Table of Contents

  • Isfahan x. MONUMENTS (1) A Historical Survey

    Sussan Babaie with Robert Haug

     Isfahan’s monuments developed, in the Islamic era: first, in the early medieval period under the ʿAbbāsid Caliphate and Buyid patronage. Many of the extant monuments of Isfahan, however, date to two periods in history when the city served as the capital of the ruling dynasties of the Great Saljuqs (1040-1194) and the Safavids (1501-1722).

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  • Isfahan x. Monuments (2) Palaces

    Sussan Babaie with Robert Haug

    European visitors to Safavid Persia, for example, found themselves increasingly bound by Isfahan, where they were able to gain a royal audience or conduct their business with the court and government bureaucracy without having to follow the itinerant monarchs.

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  • Isfahan x. Monuments (3) Mosques

    Sussan Babaie with Robert Haug

    Isfahan is known historically for its large number of mosques. According to Abu Noʿaym of Isfahan, the first large mosque in Isfahan was built during the Caliphate of Imam ʿAli b. Abi Ṭāleb (r. 656-61). The French traveler Jean Chardin counted 162 mosques during his travels to Isfahan in the middle of the 17th century.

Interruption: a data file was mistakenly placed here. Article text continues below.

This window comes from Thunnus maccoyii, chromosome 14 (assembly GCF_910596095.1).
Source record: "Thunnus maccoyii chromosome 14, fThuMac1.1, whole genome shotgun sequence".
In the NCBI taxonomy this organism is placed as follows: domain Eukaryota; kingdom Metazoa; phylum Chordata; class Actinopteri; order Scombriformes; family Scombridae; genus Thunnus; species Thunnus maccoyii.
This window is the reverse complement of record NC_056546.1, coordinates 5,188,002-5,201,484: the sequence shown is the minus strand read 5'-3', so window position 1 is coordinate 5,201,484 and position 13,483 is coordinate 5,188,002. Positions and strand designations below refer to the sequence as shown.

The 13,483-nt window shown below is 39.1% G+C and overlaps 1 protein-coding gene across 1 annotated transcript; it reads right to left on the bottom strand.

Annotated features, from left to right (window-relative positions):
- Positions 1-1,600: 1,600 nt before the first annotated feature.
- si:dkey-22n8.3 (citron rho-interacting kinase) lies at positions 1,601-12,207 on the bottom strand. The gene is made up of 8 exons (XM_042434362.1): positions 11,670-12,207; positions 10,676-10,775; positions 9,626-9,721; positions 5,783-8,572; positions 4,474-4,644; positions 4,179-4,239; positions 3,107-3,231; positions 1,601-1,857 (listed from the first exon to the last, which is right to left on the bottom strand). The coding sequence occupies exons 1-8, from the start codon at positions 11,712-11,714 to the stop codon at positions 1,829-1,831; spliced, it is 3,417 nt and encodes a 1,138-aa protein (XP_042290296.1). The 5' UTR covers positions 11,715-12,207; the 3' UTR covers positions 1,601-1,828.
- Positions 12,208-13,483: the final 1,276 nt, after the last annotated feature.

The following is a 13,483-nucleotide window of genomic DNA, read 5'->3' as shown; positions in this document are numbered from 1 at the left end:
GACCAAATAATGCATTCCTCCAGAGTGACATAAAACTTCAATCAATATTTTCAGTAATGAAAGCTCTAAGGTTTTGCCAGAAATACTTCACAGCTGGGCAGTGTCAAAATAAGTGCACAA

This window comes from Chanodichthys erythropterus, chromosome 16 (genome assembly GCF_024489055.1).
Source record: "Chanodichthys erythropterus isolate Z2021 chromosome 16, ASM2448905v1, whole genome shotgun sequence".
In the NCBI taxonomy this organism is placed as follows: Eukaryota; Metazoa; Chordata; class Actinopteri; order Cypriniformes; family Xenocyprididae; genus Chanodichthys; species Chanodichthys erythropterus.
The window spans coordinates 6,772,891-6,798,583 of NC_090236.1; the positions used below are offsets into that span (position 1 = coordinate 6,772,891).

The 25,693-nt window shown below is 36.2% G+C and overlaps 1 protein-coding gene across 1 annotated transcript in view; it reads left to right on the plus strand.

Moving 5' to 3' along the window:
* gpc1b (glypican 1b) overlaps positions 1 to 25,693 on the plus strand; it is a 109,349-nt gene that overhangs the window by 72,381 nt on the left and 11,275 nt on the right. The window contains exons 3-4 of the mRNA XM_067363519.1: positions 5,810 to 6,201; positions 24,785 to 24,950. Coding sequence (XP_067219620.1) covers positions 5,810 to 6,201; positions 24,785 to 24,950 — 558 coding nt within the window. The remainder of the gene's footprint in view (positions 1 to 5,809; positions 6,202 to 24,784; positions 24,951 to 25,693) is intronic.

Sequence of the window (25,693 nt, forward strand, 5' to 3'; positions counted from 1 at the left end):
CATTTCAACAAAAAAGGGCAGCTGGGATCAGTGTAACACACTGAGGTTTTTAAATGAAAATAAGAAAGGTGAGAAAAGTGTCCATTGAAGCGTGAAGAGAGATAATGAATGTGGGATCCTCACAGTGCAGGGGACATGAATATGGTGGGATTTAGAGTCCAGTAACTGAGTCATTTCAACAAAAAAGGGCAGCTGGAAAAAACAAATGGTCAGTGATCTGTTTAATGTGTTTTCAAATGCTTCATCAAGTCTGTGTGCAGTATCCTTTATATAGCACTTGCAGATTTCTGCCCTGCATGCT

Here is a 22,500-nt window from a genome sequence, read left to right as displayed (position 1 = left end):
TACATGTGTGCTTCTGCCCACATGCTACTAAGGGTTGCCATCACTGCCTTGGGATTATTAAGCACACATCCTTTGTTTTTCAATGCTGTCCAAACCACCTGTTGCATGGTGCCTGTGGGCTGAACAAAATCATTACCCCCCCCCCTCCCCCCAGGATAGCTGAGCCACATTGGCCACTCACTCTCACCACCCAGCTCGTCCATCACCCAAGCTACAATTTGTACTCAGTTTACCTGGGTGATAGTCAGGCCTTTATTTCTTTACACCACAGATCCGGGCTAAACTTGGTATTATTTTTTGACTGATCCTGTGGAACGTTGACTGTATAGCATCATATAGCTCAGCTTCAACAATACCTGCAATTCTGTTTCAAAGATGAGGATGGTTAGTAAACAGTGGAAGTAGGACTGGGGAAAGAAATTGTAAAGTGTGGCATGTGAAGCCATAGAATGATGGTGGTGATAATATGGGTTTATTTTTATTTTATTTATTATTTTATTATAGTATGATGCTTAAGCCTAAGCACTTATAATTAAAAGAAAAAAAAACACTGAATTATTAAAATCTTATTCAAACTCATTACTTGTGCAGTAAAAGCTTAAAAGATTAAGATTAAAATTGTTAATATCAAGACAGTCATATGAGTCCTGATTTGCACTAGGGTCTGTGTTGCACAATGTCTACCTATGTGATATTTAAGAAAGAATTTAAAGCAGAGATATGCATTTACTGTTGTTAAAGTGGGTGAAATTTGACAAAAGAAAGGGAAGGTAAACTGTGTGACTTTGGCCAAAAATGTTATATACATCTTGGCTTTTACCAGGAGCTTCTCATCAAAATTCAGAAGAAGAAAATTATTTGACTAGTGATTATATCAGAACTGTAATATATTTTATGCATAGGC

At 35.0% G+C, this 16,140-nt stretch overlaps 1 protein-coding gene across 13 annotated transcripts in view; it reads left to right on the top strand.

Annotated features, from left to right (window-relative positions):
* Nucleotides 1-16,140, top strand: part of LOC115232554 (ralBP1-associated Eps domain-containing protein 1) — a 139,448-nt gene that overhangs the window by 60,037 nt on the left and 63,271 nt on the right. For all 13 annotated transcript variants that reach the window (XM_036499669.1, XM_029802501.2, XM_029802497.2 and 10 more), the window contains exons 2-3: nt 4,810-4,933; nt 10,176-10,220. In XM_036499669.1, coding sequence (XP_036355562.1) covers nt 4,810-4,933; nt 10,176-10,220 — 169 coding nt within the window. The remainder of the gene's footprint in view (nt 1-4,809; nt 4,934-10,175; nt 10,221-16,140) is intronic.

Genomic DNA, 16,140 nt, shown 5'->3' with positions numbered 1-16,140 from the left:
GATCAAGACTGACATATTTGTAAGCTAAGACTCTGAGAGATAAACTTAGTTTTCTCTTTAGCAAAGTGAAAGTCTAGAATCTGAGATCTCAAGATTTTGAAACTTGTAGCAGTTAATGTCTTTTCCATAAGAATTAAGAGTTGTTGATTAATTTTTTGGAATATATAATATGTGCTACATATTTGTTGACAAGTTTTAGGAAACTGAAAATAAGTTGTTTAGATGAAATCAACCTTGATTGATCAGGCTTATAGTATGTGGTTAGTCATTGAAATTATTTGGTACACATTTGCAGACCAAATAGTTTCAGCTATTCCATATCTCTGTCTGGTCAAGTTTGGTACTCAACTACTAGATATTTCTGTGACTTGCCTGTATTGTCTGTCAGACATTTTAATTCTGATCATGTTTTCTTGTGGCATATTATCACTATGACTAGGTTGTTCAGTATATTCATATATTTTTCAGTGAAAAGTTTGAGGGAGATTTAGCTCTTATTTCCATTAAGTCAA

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  • Isfahan x. Monuments (4) Madrasas

    Sussan Babaie with Robert Haug

    The earliest extant madrasa in Isfahan is the 1325 Emāmi Madrasa, which is also known as the Madrasa-ye Bābā Qāsem after the name of its first teacher, who is buried in a nearby tomb. As in Persian mosque type, this and most other madrasas in Persia follow the four-ayvān courtyard-centered plan.

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  • Isfahan x. Monuments (5) Bridges

    Sussan Babaie with Robert Haug

    On the southern edge of the city of Isfahan lies the Zāyandarud River, the unnavigable river that has been the major source of water in the region since the earliest settlements in its environs. Until the transfer of the Safavid capital to Isfahan in the late 16th century, the river was well outside the city walls.

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  • Isfahan x. Monuments (6) Bibliography

    Sussan Babaie with Robert Haug

  • Isfahan xi. SCHOOL OF PAINTING AND CALLIGRAPHY

    Massumeh Farhad